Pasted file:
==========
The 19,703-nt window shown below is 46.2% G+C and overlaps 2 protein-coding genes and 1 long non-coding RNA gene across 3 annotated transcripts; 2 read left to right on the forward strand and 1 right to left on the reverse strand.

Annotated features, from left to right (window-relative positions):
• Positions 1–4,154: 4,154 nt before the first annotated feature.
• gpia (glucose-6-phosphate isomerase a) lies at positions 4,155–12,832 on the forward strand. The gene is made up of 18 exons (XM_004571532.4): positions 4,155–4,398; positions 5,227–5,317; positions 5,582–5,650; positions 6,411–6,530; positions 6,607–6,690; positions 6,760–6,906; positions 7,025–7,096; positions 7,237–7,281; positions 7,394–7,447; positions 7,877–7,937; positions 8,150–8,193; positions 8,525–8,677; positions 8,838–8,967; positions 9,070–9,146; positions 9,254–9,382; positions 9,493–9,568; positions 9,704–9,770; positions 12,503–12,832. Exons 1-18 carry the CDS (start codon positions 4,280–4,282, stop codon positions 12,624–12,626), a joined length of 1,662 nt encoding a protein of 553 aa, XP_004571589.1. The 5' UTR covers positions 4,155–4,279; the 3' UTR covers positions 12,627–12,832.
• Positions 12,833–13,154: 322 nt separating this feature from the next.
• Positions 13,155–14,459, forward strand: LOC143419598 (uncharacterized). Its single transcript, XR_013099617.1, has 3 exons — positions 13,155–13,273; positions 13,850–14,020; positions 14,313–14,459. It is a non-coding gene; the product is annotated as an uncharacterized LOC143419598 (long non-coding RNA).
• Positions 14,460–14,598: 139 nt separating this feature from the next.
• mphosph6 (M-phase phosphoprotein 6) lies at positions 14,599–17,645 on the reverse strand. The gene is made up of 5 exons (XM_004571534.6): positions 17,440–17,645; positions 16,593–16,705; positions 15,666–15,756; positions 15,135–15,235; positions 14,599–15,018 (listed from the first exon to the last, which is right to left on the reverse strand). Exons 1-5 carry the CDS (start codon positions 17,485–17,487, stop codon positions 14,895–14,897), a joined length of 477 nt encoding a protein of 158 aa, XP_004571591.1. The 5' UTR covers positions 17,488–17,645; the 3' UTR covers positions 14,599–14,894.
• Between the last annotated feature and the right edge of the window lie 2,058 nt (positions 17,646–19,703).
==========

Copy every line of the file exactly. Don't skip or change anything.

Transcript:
The 19,703-nt window shown below is 46.2% G+C and overlaps 2 protein-coding genes and 1 long non-coding RNA gene across 3 annotated transcripts; 2 read left to right on the forward strand and 1 right to left on the reverse strand.

Annotated features, from left to right (window-relative positions):
• Positions 1–4,154: 4,154 nt before the first annotated feature.
• gpia (glucose-6-phosphate isomerase a) lies at positions 4,155–12,832 on the forward strand. The gene is made up of 18 exons (XM_004571532.4): positions 4,155–4,398; positions 5,227–5,317; positions 5,582–5,650; positions 6,411–6,530; positions 6,607–6,690; positions 6,760–6,906; positions 7,025–7,096; positions 7,237–7,281; positions 7,394–7,447; positions 7,877–7,937; positions 8,150–8,193; positions 8,525–8,677; positions 8,838–8,967; positions 9,070–9,146; positions 9,254–9,382; positions 9,493–9,568; positions 9,704–9,770; positions 12,503–12,832. Exons 1-18 carry the CDS (start codon positions 4,280–4,282, stop codon positions 12,624–12,626), a joined length of 1,662 nt encoding a protein of 553 aa, XP_004571589.1. The 5' UTR covers positions 4,155–4,279; the 3' UTR covers positions 12,627–12,832.
• Positions 12,833–13,154: 322 nt separating this feature from the next.
• Positions 13,155–14,459, forward strand: LOC143419598 (uncharacterized). Its single transcript, XR_013099617.1, has 3 exons — positions 13,155–13,273; positions 13,850–14,020; positions 14,313–14,459. It is a non-coding gene; the product is annotated as an uncharacterized LOC143419598 (long non-coding RNA).
• Positions 14,460–14,598: 139 nt separating this feature from the next.
• mphosph6 (M-phase phosphoprotein 6) lies at positions 14,599–17,645 on the reverse strand. The gene is made up of 5 exons (XM_004571534.6): positions 17,440–17,645; positions 16,593–16,705; positions 15,666–15,756; positions 15,135–15,235; positions 14,599–15,018 (listed from the first exon to the last, which is right to left on the reverse strand). Exons 1-5 carry the CDS (start codon positions 17,485–17,487, stop codon positions 14,895–14,897), a joined length of 477 nt encoding a protein of 158 aa, XP_004571591.1. The 5' UTR covers positions 17,488–17,645; the 3' UTR covers positions 14,599–14,894.
• Between the last annotated feature and the right edge of the window lie 2,058 nt (positions 17,646–19,703).